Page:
Dear List, This may not be rails unique but what is the best practice to validate the uniqueness of has_many associations. In particular the models are class Word end class PhraseComponent belongs_to :word belongs_to :dictionary_entry acts_as_list :scope => :dictionary_entry end class DictionaryEntry has_many :phrase_components has_many :words, :through => :phrase_components end Dictionary entries (words and phrases) are composed of words (which are uniq) and I want to check the same phrase occurs only once in the DictionaryEntry table. Is there a better or more efficient way to do this than create and update a footprint of the word associations on dictionary entries? This means I would have a string field in the dictionary_entries table which is a concatenation of the associated words and would check the uniquness of that. If we generalize the problem, we need to assure uniqueness of lists of arbitrary objects (where a list is via a join table), in that case the only representation that I can create on the list is the concatenation of ids of list items and check the uniqueness of this? I begin to think there must be a more canonical way to handle this. Any help appreciated Viktor I found someone asking the same question but no reply followed. http://groups.google.com/group/rubyonrails-talk/br...
on 2009-01-06 14:03
on 2009-01-07 17:50
Hello, I am still trying to find a solution to this. Please feel free to throw any ideas at me or help me find the appropriate forum. Thank you V
on 2009-01-07 18:45
tron wrote: > class Word > end > > class PhraseComponent > belongs_to :word > belongs_to :dictionary_entry > acts_as_list :scope => :dictionary_entry > end > > class DictionaryEntry > has_many :phrase_components > has_many :words, :through => :phrase_components > end > Well from the database side of thing that's easily solved by adding a unique index across the two foreign keys in the join table. That would definitely prevent duplicates in the join table. CREATE UNIQUE INDEX idx_word_dictionary_entry ON phrase_components (word_id, dictionary_entry_id); From the Rails side you might be able to use something like the following example: class TeacherSchedule < ActiveRecord::Base validates_uniqueness_of :teacher_id, :scope => [:semester_id, :class_id] end Maybe (untested): class PhraseComponent < ActiveRecord::Base validates_uniqueness_of :word_id, :scope => :dictionary_entry validates_uniqueness_of :dictionary_entry_id, :scope => :word_id end Note: This may be an expensive method for validating uniqueness! In any of the cases mentioned you'll still have issues related to "Optimistic Concurrency Control:" http://en.wikipedia.org/wiki/Optimistic_concurrency_control This section of the Rails documentation has a good explanation of these issues and some options on how to solve them: http://www.railsbrain.com/api/rails-2.2.2/doc/inde...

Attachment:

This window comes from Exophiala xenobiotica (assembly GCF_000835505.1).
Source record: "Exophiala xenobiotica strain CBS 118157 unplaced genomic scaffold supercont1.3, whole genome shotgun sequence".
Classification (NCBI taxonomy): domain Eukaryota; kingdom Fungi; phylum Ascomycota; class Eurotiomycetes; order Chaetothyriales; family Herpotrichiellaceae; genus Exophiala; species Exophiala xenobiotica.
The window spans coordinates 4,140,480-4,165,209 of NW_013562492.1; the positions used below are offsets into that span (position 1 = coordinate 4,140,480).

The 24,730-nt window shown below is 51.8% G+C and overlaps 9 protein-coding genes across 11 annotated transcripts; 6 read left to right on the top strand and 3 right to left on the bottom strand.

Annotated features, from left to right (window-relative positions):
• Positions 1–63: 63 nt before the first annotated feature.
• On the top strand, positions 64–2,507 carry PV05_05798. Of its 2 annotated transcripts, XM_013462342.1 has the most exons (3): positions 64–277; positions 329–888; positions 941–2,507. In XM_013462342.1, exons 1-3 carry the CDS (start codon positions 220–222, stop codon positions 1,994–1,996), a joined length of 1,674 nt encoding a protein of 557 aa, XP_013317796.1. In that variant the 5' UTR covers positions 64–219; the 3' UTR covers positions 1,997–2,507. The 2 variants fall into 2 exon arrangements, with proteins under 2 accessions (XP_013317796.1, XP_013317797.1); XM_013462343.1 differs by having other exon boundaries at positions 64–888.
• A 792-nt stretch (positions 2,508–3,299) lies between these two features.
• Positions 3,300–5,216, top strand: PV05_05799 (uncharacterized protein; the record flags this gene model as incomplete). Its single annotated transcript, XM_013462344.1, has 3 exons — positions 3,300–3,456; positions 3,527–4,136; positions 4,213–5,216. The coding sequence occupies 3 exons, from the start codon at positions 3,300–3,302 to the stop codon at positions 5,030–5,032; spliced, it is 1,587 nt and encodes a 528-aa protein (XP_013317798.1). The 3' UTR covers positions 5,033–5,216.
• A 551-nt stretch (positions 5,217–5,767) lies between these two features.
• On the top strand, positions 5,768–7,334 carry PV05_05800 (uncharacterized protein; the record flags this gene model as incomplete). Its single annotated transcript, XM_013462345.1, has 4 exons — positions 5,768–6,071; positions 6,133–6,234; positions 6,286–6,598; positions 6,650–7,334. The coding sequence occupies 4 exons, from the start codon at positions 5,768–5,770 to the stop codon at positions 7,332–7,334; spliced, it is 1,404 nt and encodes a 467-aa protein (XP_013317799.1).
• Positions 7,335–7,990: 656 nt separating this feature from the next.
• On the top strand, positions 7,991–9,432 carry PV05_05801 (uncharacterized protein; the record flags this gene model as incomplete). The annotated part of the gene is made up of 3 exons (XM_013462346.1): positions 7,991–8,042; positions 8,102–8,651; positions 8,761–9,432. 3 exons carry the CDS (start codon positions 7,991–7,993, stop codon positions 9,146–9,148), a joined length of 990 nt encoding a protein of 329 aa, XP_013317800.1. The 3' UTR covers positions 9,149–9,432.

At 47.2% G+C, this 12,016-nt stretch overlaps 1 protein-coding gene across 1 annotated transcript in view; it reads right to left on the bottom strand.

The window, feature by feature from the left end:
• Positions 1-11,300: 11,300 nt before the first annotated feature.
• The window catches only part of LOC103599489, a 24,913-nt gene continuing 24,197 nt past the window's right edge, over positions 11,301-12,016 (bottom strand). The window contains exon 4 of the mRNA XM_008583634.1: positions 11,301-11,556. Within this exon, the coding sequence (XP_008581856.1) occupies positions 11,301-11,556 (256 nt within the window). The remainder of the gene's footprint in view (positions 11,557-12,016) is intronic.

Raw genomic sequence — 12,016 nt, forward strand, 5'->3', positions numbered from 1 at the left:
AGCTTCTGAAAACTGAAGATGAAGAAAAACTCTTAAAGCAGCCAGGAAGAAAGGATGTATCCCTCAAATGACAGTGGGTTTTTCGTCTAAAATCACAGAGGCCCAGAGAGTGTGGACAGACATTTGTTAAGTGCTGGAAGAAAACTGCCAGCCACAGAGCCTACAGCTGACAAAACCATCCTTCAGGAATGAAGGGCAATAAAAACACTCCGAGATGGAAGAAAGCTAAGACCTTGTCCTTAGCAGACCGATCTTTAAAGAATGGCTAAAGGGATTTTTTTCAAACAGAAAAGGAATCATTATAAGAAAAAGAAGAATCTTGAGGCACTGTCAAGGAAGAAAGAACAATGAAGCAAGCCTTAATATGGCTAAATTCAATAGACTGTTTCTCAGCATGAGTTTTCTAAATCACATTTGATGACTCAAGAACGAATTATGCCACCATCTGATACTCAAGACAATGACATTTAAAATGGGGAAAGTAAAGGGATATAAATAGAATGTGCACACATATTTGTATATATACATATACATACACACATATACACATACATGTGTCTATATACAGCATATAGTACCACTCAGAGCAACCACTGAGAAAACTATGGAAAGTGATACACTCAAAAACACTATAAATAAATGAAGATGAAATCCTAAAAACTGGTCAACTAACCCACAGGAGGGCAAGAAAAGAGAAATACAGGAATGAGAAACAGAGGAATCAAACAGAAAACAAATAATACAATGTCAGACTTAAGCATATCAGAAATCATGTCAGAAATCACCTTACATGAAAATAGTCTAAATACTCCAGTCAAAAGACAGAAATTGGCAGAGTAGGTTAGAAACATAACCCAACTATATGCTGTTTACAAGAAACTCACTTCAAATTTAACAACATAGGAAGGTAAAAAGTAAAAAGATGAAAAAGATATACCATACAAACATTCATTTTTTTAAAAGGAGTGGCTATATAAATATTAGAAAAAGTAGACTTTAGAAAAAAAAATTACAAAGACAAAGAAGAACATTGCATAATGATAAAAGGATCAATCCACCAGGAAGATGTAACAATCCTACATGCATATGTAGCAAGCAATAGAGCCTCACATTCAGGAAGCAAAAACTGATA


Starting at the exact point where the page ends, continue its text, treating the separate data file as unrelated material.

on 2009-01-07 20:58
Hello Robert, You misunderstood my problem I guess. Think of bora as a unique word, with id 1. there is a dictionary entry for bora bora with id 2 then the phrase components representing this association are not unique in word_id X dictionary_id (both are 1,2) only word_id and dictionary_id AND list index (position) meaning there can only be one word on the same position of a list. The real problem is that I want to make sure bora bora is entered only once in the dictionary. For those who like more examples, think of travel itineraries (which are a list of cities, say New York - London - Paris - Budapest) Cities are a table, Itineraries are another and there is a join model (Visits) which acts as a list. How do I make sure an itinerary is created only once? Thanks a million all Vik On Jan 7, 5:45 pm, Robert Walker <rails-mailing-l...@andreas-s.net>